[fpc-devel] Circular references and forward declarations

Joost van der Sluis joost at cnoc.nl
Thu Jan 7 10:57:48 CET 2010

On Wed, 2010-01-06 at 16:56 +0300, Nikolai ZHUBR wrote:
> Wednesday, January 06, 2010, 2:47:24 PM, Juha Manninen wrote:
> > On keskiviikko, 6. tammikuuta 2010 13:14:18 Michael Van Canneyt wrote:
> >> Why ? Every class in 1 file is perfectly possible with include files, and 1
> >> big unit file.
> > Ok, include files seem to solve this problem.
> > I don't know why they are not commonly used in Delphi programs as source

> An include file by its pure nature is just an arbitary fragment. It
> does not necessarily have any consistent meaning on its own, either
> logically or syntactically. Therefore, compiler does not (and have
> no way to) do any integrity/dependancy checking on include file as
> on a separate entity. For the same reason, looking at an include file
> may give absolutely no idea of its meaning unless you also open all
> its including files along with.
> The concept of include files is not part of the language. It is just
> a tool to mitigate the troubles of editing/storage/archiving and
> such other maintenance burden tasks. From the language perspective,
> include files just do not exist! They are substituted textually, just
> like copy-n-paste, effectively producing one (big or not, whatever)
> file anyway. Period.
> On the other hand, object pascal as a language offers 2 mechanisms
> for structuring code logically: units and classes. Both are
> language concepts, both allow compiler to actively help programmer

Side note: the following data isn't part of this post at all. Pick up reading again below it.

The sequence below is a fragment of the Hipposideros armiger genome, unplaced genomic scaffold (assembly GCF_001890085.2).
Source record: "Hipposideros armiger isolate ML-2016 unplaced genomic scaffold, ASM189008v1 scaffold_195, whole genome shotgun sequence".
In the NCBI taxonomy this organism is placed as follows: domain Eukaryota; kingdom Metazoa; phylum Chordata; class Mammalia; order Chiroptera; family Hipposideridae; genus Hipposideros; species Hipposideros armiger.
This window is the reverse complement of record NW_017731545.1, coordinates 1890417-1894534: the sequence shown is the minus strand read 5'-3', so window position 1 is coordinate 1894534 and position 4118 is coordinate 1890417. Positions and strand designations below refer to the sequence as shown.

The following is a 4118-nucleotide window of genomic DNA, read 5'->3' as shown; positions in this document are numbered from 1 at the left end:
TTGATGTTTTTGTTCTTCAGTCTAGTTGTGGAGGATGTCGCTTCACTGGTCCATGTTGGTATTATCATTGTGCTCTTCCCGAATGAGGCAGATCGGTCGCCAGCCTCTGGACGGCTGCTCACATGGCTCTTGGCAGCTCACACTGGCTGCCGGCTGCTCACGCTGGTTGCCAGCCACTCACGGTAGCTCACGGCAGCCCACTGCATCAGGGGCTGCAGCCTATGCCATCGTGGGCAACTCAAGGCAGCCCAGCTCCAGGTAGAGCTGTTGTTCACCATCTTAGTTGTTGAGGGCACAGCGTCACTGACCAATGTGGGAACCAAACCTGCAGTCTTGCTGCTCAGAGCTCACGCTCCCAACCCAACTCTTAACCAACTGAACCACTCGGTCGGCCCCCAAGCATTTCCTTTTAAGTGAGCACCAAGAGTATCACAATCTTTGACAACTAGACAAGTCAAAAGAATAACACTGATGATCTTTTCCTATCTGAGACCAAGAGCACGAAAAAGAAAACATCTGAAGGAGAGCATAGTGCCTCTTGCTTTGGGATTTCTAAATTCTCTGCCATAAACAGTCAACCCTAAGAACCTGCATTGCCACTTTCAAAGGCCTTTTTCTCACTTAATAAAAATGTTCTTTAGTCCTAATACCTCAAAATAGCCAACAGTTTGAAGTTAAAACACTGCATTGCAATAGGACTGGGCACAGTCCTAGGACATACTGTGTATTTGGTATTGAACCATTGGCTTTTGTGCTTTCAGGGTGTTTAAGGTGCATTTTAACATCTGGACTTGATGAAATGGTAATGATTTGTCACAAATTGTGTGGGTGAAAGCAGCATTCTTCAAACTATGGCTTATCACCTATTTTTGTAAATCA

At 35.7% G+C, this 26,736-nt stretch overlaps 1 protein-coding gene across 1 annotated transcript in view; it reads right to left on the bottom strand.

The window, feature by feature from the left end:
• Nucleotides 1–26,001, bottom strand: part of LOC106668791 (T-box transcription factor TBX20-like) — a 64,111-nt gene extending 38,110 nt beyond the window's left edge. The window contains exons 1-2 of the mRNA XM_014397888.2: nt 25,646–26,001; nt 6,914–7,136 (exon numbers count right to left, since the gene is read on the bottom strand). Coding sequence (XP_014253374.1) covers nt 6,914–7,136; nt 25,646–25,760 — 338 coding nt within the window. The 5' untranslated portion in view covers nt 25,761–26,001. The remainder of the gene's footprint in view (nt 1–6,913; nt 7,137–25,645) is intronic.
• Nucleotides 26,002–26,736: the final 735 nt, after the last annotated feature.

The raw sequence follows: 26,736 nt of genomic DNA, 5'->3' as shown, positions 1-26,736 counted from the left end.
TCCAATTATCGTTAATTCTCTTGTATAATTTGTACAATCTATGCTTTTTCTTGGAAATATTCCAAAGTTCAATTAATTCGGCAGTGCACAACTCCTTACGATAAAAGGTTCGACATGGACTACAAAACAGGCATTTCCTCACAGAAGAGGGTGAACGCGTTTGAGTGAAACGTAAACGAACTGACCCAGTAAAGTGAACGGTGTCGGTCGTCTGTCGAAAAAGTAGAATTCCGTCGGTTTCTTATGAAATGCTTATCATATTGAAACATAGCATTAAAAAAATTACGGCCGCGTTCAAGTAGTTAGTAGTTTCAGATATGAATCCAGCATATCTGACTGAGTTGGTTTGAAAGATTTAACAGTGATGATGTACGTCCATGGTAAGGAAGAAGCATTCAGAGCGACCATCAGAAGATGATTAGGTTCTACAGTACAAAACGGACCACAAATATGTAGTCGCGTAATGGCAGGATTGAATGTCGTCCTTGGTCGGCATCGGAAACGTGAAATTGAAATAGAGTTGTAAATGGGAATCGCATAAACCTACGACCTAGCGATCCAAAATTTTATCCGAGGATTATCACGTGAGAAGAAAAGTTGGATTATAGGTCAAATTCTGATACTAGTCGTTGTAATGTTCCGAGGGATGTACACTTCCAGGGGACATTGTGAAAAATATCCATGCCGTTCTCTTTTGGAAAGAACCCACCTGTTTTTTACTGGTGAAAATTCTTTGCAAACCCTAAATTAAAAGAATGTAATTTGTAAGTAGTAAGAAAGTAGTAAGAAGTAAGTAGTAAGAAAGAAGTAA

> by means of visibility restrictions etc. I would say, some corner
> cases do exist, where the concept of units and the concept of classes
> somehow clinch in unconfortable manner. IMHO this does not happen
> too often and there are some known workarounds. Still probably,
> the language in its current form has its limits. Maybe these could
> be extended eventually, at least "out of academic curiosity". In
> practice however, object pascal already provides such benefits that
> it is imho quite fair to tolerate some corner rough edges.

To summarize: From the language/compiler point of view, large files are
no problem. We already concluded that, and in some cases the language
even forces you to use large files.

But, from a personal - human point of view, large files are not always
nice. At least, some people think so. They want to have some overview
over the file, or have some preference for one class in a file. (Why?
Well, people are not  logic entities, they can not handle very complex
things) Yes, an IDE can help with that. 

Or include files. So include files are only useful for the mindset of
people, the compiler doesn't care.

So it's completely up to you: do you really need (not possible: want)
small files? Use include files. (Are you using Delphi, bad luck;) )

Don't you need small files: there is no problem at all.


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